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The Catholic Historical Review 87.4 (2001) 714-715
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The Emergence of Monasticism: From the Desert Fathers to the Early Middle Ages
The Emergence of Monasticism: From the Desert Fathers to the Early Middle Ages. By Marilyn Dunn. (Malden, Massachusetts: Blackwell. 2000. Pp. viii, 280. $64.95.)
What's in a name? Sometimes, a lot, actually. In the preface to The Emergence of Monasticism, Marilyn Dunn explains that her volume will follow "the broad trajectory of the most important aspects of monastic development from the fourth to the seventh centuries rather than being an exhaustive or region-by-region survey" (p. vi). This is true, however, only if she means the development of western monasticism. After an introductory first chapter, the second chapter, "The Development of Communal Life," leapfrogs from Saint Shenoute in Egypt [End Page 714] to Saint Basil in Asia Minor. Thus Dunn skips the vitally important development of monasticism in Palestine and Syria. Then, following a chapter on women (which interrupts the narrative flow), chapter four, "The Meaning of Asceticism," is essentially a history of earliest western monasticism; Dunn is interested in eastern Christian monasticism only as it influenced the West. Chapters five through nine then survey early medieval monasticism in the West, from Lérins in the fifth century to England in the seventh century. Three-fourths of The Emergence of Monasticism, therefore, is on western monasticism and roughly half the book deals with Saint Benedict or later. (With chapter six, on Benedict, one can clearly see that Dunn is standing comfortably on her home turf.) Thus a more accurate title for this volume would have been "The Emergence of Western Monasticism" or "The Emergence of Early Medieval Monasticism," similar to Peter King's Western Monasticism: A History of the Monastic Movement in the Latin Church (Cistercian, 1999).
Chapter one of The Emergence of Monasticism offers a nuanced and up-to-date look at the rise of early Christian monasticism in Egypt. Starting with Egypt while subsequently omitting Palestine and Syria, however, may leave the unsuspecting reader with the impression (now discarded in scholarly circles) that the beginning of monasticism was solely an Egyptian phenomenon. The author does a good job of alternating sections on history with discussions of monastic spiritual life and theology although, for this non-medievalist, the later chapters tended to bog down with too many unfamiliar proper and place names (maps would have helped) and with discussions of the minutiae of monastic Rules. More troubling, for being so avoidable, is the egregious copy-editing or proof-reading of the volume. In addition to eccentric use of commas, the book has dozens and dozens of printing errors: misspelled words, dropped words, repeated words. There are thirty such errors in the first four chapters, after which I quit counting, but they continue to pile up (there are two on the last page), crashing into one another throughout the volume.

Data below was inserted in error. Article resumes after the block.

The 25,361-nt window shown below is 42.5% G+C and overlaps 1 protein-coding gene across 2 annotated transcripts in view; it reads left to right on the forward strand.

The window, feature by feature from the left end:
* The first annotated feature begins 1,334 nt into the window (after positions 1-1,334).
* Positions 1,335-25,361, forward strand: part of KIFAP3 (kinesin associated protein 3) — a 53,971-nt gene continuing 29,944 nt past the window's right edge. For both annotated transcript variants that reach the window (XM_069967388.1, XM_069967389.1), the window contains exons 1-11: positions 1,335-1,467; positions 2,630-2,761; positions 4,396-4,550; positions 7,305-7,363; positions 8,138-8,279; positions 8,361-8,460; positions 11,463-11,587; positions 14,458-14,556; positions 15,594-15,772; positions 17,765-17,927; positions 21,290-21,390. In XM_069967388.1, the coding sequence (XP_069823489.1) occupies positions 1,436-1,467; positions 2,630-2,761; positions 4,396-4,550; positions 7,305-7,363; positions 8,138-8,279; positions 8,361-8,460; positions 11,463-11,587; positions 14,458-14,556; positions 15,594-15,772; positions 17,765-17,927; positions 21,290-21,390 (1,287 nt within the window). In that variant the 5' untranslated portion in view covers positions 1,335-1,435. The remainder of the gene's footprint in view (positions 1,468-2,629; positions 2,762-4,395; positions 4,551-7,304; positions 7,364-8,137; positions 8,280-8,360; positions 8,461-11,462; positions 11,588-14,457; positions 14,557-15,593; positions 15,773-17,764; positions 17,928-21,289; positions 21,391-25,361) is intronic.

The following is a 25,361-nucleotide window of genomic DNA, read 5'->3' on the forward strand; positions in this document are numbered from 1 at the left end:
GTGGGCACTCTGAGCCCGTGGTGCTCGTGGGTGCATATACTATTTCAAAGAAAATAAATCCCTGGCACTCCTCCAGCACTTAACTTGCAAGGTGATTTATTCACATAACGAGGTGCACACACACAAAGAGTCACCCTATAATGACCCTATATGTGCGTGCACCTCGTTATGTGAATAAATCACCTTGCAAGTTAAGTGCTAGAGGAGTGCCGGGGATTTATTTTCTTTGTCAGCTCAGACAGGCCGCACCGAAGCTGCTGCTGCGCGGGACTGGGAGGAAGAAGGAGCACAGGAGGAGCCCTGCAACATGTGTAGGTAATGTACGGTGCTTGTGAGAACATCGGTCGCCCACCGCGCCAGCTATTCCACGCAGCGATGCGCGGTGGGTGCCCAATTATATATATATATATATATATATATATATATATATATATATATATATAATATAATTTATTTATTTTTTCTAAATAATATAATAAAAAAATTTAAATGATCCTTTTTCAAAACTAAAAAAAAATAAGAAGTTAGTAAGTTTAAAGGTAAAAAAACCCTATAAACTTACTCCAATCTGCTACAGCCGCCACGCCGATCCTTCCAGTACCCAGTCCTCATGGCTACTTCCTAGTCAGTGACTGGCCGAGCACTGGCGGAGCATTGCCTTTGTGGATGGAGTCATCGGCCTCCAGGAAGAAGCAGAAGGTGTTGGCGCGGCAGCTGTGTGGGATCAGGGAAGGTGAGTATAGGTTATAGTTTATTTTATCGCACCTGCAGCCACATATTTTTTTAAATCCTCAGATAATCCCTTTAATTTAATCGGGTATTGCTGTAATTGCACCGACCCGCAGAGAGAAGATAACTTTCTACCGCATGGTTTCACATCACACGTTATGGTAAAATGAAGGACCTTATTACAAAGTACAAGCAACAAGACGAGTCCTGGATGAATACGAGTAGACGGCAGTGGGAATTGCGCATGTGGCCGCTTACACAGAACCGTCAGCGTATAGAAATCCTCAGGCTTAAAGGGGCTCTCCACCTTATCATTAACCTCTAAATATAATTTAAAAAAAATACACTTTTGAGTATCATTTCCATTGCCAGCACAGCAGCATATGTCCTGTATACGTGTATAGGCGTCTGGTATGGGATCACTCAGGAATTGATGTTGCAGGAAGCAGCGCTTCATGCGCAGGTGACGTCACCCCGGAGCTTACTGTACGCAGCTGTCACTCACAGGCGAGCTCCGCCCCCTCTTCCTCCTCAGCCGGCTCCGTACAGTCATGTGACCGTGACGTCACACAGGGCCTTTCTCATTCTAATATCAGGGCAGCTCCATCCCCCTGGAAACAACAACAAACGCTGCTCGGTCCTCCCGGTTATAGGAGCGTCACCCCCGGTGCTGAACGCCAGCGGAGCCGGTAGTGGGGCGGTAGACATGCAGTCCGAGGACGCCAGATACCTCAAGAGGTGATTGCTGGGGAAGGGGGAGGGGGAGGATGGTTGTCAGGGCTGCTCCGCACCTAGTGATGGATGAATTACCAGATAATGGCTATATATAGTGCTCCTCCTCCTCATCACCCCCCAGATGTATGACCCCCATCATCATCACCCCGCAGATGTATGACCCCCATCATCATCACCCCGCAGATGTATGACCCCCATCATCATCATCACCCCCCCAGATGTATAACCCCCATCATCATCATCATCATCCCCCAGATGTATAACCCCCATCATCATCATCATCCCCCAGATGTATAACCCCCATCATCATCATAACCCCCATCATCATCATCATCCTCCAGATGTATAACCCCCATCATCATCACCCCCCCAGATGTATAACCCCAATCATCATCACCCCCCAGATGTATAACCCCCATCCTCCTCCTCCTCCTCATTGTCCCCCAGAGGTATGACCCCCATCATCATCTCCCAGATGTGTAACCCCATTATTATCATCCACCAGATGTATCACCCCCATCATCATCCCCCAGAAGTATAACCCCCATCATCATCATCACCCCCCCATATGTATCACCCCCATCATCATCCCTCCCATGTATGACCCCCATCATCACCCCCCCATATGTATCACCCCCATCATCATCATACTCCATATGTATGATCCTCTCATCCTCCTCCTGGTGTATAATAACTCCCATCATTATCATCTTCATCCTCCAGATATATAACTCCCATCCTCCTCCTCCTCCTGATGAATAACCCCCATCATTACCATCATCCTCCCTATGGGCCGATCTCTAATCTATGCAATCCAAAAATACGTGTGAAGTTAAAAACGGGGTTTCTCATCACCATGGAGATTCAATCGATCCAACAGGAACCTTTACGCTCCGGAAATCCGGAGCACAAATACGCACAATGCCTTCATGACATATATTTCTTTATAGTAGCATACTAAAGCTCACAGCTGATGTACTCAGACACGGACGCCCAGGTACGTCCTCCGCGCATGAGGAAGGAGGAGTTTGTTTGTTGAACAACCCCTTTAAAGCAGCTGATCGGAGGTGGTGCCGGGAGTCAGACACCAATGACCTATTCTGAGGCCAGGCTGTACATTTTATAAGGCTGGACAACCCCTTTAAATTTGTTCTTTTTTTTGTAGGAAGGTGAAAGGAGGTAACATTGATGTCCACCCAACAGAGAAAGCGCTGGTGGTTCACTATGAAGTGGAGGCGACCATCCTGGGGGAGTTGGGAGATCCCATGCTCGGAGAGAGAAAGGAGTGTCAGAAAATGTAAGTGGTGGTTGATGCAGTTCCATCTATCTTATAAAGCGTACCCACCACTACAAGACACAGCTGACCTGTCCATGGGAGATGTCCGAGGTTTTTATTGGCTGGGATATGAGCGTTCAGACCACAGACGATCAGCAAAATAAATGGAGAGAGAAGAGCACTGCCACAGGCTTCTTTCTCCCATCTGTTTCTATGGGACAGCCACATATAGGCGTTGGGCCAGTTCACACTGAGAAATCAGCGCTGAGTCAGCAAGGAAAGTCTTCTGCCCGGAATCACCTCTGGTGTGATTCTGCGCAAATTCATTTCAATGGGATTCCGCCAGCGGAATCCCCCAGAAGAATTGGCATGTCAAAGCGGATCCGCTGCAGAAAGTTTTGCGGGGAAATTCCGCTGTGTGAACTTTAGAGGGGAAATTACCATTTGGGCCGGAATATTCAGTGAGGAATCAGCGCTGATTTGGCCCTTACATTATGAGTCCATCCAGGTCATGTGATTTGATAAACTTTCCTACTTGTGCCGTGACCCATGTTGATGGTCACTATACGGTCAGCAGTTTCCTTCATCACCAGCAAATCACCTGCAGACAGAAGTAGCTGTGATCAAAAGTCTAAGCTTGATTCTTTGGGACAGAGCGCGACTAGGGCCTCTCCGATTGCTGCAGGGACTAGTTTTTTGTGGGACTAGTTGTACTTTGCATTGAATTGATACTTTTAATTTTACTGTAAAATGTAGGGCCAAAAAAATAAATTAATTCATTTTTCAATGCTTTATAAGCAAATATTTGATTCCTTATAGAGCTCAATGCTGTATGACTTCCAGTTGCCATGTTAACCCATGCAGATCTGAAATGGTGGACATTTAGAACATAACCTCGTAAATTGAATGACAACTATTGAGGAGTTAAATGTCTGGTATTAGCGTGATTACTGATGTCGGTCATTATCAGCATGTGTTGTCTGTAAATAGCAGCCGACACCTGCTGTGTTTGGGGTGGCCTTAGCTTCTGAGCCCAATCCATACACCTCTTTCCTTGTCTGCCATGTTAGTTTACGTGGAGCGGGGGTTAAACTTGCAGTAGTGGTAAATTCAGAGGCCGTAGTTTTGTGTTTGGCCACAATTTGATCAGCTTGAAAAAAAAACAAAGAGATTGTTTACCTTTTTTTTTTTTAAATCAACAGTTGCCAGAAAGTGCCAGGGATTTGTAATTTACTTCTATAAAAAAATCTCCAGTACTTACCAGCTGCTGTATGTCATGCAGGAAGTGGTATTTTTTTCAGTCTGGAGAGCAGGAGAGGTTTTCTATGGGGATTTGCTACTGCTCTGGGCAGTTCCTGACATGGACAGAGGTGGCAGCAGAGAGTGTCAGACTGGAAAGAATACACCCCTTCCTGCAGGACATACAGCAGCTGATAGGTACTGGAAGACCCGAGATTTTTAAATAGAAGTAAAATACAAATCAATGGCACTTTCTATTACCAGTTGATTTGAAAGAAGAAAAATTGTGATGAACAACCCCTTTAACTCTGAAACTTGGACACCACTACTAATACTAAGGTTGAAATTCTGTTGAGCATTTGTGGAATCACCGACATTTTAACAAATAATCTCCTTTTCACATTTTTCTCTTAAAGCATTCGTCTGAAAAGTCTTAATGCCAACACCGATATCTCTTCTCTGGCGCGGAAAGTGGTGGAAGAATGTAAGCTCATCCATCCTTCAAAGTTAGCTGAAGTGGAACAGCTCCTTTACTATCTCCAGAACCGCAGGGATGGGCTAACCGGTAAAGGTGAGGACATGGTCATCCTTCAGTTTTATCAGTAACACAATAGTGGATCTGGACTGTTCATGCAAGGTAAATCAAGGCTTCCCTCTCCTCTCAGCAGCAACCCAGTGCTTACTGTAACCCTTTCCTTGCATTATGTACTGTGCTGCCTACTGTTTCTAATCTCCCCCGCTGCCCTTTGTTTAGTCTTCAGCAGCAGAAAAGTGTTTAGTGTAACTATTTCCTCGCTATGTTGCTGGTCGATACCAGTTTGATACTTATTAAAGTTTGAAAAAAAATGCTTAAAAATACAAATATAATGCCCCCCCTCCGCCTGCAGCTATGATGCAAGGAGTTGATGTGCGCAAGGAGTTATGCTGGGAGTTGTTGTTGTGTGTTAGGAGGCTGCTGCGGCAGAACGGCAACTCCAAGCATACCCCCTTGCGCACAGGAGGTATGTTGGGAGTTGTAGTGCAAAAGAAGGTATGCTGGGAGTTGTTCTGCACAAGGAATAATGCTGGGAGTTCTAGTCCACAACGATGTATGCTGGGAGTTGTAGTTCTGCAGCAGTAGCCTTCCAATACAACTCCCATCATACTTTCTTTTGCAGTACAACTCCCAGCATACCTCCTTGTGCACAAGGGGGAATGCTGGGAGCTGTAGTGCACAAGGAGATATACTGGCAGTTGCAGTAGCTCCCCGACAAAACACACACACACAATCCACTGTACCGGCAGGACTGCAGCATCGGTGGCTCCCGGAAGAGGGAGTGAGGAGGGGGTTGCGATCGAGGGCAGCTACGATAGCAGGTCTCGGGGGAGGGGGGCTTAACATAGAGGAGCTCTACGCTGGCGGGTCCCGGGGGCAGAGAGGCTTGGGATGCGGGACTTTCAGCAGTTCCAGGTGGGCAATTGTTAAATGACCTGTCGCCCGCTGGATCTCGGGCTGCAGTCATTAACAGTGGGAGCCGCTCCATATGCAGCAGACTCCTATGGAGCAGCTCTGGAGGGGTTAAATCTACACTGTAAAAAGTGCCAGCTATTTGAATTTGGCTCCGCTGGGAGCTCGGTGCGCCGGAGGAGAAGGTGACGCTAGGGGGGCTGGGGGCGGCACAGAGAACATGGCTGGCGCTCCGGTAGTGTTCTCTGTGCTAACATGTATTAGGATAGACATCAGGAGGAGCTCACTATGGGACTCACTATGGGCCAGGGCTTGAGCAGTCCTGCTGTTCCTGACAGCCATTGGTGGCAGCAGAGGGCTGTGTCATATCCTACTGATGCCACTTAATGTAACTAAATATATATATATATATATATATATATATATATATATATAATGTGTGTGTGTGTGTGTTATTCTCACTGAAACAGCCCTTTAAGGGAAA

For those who care about the ancient and modern monastic hope and impulse, The Emergence of Monasticism will not prove to be optimistic reading. Which, of course, is not the author's fault: she is chronicling what occurred, not engaging in wishful thinking. "By the seventh century," she concludes, "monasticism, which had originally arisen from the desire for self-mastery, self-transcendence and union with God, embracing the ideal of the voluntary removal of the individual from society, had become closely identified with land-owning and the interests of royalty and aristocracy" (p. 207). On the final page, however, Dunn does look ahead with optimism to the "more modest, contemplative and eremitic" reforms and orders that would arise in the eleventh century. Those monks, like many monks and "lay" monastics today, looked back for inspiration "to the literature of the Egyptian desert and the early monastic life" (p. 208).
Saint Paul's Episcopal Church